Are you asking yourself when edge computing makes sense, and when it doesn't? Well, you are the right place. Read on...
Why does edge computing matter?
Edge computing is a response to the explosion of data produced by IoT, sensors and other new digital sources. The idea is instead of pushing the raw data to the cloud for processing, let’s do the opposite and move the compute near the source of data. I like to call this near data processing.
Partners and customers regularly ask me this very good question: what are the key drivers for choosing an edge architecture and what are the criteria for not doing so?
If you have asked yourself the same question, read on...
Four criteria calling for edge computing
Ask yourself these four questions to establish if there’s a need for edge:
- Is there a need for near-real-time action on data generated by sensors?
- Is the data generated too big to transfer economically and sensibly to the cloud?
- Is the internet link between the sensors/actuators and the cloud unreliable or jittery?
- Is there a privacy/security issue with transferring or processing the data in the cloud (public or private)?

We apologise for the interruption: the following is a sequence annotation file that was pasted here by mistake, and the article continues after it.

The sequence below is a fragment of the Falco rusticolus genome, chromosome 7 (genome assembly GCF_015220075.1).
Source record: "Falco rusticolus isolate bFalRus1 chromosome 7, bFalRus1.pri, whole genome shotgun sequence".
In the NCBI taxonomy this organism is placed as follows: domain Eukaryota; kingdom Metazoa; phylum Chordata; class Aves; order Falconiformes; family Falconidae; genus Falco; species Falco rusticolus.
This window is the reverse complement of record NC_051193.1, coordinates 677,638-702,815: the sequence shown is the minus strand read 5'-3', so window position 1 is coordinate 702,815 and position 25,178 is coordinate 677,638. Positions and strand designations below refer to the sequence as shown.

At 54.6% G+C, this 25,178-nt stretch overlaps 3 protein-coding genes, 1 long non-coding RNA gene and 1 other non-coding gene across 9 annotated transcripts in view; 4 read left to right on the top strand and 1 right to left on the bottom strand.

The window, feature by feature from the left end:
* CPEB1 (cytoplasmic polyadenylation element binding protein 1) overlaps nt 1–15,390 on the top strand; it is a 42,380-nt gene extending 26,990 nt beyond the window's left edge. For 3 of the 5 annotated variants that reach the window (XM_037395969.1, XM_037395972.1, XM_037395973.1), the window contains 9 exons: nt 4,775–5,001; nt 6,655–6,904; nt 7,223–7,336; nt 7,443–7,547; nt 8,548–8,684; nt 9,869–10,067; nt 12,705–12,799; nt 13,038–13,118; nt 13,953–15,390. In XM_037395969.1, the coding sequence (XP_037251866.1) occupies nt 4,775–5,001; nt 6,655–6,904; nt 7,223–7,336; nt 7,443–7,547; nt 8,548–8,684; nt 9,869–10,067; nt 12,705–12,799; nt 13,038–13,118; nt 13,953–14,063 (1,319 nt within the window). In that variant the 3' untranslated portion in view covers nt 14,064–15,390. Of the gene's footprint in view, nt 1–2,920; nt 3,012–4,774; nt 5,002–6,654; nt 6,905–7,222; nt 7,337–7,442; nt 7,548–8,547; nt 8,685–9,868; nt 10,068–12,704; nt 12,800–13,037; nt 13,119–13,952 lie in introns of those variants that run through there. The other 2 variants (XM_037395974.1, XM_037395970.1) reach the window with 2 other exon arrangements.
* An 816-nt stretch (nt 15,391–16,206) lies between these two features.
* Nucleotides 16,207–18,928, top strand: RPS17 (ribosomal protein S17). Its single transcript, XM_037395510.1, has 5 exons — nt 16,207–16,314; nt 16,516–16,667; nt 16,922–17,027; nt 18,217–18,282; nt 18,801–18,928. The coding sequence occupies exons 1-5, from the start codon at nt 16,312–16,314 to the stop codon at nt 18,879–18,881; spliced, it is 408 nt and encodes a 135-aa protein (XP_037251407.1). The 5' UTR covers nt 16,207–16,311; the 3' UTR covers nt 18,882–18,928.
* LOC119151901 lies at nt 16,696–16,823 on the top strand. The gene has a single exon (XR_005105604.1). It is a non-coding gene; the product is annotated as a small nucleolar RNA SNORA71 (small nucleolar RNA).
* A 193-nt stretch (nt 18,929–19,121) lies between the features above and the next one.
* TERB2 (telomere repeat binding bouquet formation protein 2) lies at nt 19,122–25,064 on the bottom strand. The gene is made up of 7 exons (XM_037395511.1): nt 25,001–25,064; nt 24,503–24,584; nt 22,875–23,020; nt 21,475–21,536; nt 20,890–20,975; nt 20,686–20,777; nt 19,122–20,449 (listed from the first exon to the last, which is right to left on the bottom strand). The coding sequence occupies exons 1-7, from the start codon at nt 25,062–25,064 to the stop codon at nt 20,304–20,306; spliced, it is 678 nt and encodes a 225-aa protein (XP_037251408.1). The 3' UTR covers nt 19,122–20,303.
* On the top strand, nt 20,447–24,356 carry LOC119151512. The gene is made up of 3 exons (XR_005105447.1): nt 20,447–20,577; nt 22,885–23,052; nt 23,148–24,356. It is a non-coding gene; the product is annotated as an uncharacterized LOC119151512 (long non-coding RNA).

If your answer is yes to one or more of these questions, then there's a good chance you need an intelligent edge (not just a standard gateway).
A few examples of effective edge use cases
Examples of use cases benefiting from edge computing meeting one or several of these criteria include:
- retail stores
- factory floors
- city air quality and traffic monitoring and alerts
- dynamic lighting
- cruise ship management
- robotics applications
- big data science sensors
- outpost deployments
- field offices
- emergency relief infrastructures
Can we help?
We have experience with these use cases, so don’t hesitate to contact us if you need support with assessing the potential benefits of edge computing.